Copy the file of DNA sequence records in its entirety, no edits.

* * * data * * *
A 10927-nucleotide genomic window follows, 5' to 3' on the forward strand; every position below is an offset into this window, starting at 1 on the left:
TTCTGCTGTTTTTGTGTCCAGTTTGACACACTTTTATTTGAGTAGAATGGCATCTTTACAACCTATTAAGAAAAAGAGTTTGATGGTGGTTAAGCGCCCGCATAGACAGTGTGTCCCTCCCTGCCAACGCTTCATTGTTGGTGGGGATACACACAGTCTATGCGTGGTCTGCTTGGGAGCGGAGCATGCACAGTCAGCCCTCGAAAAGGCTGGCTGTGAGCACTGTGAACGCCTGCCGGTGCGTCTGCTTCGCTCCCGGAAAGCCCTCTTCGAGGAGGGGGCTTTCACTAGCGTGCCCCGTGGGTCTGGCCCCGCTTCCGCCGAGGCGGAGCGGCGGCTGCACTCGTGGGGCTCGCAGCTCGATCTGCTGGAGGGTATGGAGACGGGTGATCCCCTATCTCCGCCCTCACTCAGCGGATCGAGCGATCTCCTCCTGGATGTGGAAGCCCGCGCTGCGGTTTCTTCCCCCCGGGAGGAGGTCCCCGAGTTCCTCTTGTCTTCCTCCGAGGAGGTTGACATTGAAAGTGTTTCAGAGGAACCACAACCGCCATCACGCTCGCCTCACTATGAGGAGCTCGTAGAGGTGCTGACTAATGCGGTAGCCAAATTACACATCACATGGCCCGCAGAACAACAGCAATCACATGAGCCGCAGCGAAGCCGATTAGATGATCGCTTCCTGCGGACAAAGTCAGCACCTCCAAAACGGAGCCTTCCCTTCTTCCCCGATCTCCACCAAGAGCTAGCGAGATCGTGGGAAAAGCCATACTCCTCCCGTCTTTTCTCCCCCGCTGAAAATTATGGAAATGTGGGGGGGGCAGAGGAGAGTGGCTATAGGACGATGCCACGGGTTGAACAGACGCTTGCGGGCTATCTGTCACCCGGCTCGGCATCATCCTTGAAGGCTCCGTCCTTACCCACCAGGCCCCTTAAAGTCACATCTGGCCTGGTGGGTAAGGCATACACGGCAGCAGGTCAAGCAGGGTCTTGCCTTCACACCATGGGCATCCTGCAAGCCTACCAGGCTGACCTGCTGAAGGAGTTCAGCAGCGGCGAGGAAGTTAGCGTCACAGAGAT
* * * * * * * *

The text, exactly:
A 10927-nucleotide genomic window follows, 5' to 3' on the forward strand; every position below is an offset into this window, starting at 1 on the left:
TTCTGCTGTTTTTGTGTCCAGTTTGACACACTTTTATTTGAGTAGAATGGCATCTTTACAACCTATTAAGAAAAAGAGTTTGATGGTGGTTAAGCGCCCGCATAGACAGTGTGTCCCTCCCTGCCAACGCTTCATTGTTGGTGGGGATACACACAGTCTATGCGTGGTCTGCTTGGGAGCGGAGCATGCACAGTCAGCCCTCGAAAAGGCTGGCTGTGAGCACTGTGAACGCCTGCCGGTGCGTCTGCTTCGCTCCCGGAAAGCCCTCTTCGAGGAGGGGGCTTTCACTAGCGTGCCCCGTGGGTCTGGCCCCGCTTCCGCCGAGGCGGAGCGGCGGCTGCACTCGTGGGGCTCGCAGCTCGATCTGCTGGAGGGTATGGAGACGGGTGATCCCCTATCTCCGCCCTCACTCAGCGGATCGAGCGATCTCCTCCTGGATGTGGAAGCCCGCGCTGCGGTTTCTTCCCCCCGGGAGGAGGTCCCCGAGTTCCTCTTGTCTTCCTCCGAGGAGGTTGACATTGAAAGTGTTTCAGAGGAACCACAACCGCCATCACGCTCGCCTCACTATGAGGAGCTCGTAGAGGTGCTGACTAATGCGGTAGCCAAATTACACATCACATGGCCCGCAGAACAACAGCAATCACATGAGCCGCAGCGAAGCCGATTAGATGATCGCTTCCTGCGGACAAAGTCAGCACCTCCAAAACGGAGCCTTCCCTTCTTCCCCGATCTCCACCAAGAGCTAGCGAGATCGTGGGAAAAGCCATACTCCTCCCGTCTTTTCTCCCCCGCTGAAAATTATGGAAATGTGGGGGGGGCAGAGGAGAGTGGCTATAGGACGATGCCACGGGTTGAACAGACGCTTGCGGGCTATCTGTCACCCGGCTCGGCATCATCCTTGAAGGCTCCGTCCTTACCCACCAGGCCCCTTAAAGTCACATCTGGCCTGGTGGGTAAGGCATACACGGCAGCAGGTCAAGCAGGGTCTTGCCTTCACACCATGGGCATCCTGCAAGCCTACCAGGCTGACCTGCTGAAGGAGTTCAGCAGCGGCGAGGAAGTTAGCGTCACAGAGAT